Henry James (1843-1916)

O.M., Anglo-American Novelist, of New York, London, & Sussex

Associated Houses

Lamb House




Palazzo Barbaro

San Marco 2840, Venice

Lansdowne House

Berkeley Square, London

He was born at 2 Washington Place, New York City, near to his maternal grandmother at 18 (or 19) Washington Square North. His grandfather, William James, had died in 1832 leaving a $1.2 million fortune that allowed the family to pursue intellectual paths. From 1869, he relocated to Europe living first in England, then in Paris, before returning to Lamb House at Rye in East Sussex. He died at his London residence, 21 Carlyle Mansions on Cheyne Walk in Chelsea. In 1915, he became a British subject and was three times nominated for the Nobel Prize for Literature. In 1916, King George V awarded him the Order of Merit for his contributions to literature .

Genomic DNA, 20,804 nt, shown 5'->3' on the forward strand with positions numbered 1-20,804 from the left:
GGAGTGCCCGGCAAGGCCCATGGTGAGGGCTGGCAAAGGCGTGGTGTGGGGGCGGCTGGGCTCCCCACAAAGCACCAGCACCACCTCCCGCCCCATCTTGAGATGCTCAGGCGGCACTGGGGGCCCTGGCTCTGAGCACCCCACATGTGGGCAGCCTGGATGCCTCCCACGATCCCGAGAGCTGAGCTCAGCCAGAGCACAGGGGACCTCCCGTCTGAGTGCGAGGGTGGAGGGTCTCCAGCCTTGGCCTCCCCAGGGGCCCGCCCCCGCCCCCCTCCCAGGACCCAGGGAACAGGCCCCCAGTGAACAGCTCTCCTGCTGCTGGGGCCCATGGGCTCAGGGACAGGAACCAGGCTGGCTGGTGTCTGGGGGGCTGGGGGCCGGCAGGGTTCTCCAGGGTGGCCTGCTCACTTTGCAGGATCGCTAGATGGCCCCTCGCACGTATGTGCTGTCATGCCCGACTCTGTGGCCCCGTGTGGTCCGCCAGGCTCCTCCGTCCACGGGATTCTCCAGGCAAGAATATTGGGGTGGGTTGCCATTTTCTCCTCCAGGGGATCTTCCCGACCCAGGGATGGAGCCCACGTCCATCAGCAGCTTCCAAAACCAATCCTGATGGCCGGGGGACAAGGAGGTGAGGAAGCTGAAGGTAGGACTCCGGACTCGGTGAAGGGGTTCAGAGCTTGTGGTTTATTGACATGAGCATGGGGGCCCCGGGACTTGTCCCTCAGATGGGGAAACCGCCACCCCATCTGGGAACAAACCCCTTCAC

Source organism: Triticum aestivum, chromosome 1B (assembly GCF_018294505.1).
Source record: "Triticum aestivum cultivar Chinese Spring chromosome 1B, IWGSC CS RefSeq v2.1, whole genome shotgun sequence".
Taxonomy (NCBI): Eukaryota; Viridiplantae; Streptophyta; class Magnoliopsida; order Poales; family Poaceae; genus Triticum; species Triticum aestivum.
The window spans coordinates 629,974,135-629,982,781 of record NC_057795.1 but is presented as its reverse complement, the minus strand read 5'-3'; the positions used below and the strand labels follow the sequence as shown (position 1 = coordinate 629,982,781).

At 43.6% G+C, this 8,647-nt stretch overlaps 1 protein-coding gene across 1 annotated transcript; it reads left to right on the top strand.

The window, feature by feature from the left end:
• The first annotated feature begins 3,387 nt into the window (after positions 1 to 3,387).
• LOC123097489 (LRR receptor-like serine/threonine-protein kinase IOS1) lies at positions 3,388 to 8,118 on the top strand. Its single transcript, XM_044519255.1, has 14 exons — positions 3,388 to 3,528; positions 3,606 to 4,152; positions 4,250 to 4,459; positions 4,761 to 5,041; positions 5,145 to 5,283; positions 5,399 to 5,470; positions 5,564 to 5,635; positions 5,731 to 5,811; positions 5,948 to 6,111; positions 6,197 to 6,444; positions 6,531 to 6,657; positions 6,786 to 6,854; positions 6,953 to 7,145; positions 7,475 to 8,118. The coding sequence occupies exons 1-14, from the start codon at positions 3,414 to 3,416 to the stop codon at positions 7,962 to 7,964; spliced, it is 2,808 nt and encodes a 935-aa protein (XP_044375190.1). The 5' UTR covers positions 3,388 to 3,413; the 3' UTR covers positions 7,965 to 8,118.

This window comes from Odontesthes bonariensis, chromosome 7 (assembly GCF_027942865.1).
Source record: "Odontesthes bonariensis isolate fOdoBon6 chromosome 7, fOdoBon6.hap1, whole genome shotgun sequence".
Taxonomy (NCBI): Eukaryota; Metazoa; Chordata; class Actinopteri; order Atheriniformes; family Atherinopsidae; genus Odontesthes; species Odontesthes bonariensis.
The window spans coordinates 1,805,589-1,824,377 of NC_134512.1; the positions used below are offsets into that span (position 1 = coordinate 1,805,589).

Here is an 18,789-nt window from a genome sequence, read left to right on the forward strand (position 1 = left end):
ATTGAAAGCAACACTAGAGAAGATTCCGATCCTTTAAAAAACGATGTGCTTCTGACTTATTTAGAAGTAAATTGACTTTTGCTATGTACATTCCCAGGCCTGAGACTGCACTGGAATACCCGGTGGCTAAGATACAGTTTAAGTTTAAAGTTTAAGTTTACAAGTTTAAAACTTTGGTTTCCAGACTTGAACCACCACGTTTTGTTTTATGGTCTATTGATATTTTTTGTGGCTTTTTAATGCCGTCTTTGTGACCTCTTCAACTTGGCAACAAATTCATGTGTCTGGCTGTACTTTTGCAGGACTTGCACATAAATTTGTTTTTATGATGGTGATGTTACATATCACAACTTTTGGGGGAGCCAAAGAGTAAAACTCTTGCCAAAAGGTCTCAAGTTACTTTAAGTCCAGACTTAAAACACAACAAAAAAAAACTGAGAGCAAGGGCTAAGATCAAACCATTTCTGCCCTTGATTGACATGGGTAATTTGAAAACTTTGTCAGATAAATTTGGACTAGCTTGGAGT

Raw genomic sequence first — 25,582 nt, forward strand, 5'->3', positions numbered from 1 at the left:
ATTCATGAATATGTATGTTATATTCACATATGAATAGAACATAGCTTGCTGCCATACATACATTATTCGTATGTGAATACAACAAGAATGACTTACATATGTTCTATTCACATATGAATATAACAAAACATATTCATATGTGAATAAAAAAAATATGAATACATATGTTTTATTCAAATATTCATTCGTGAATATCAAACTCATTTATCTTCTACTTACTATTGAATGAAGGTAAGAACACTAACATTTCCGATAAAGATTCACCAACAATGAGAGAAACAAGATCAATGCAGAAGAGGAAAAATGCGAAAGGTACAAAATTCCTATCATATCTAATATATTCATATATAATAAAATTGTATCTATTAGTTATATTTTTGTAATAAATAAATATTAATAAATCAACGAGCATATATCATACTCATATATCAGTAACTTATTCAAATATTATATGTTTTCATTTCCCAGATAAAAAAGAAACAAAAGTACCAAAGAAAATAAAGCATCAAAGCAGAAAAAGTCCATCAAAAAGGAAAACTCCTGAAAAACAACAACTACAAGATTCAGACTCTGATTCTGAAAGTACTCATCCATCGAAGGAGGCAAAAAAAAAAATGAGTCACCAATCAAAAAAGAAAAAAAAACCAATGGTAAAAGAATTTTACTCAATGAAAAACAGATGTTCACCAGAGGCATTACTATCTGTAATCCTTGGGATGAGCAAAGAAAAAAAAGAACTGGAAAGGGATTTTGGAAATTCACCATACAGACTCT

Despite his move to Europe, he was a central figure in American ex-pat life and was a close friend of Edith Wharton. He wrote 20 novels, 112 stories and 12 plays. His most famous books include, The American; The Portrait of a Lady; The Europeans; The Bostonians; The Ambassadors; The Turn of the Screw; Washington Square; and, The Wings of The Dove - in which he describes the Palazzo Barbaro in Venice which he loved so much. He was among the circle of the Earl and Countess of Rosebery and was a frequent visitor to Lansdowne House on Berkeley Square in London. He did not marry.  
Contributed by Mark Meredith on 10/07/2019 and last updated on 22/09/2022.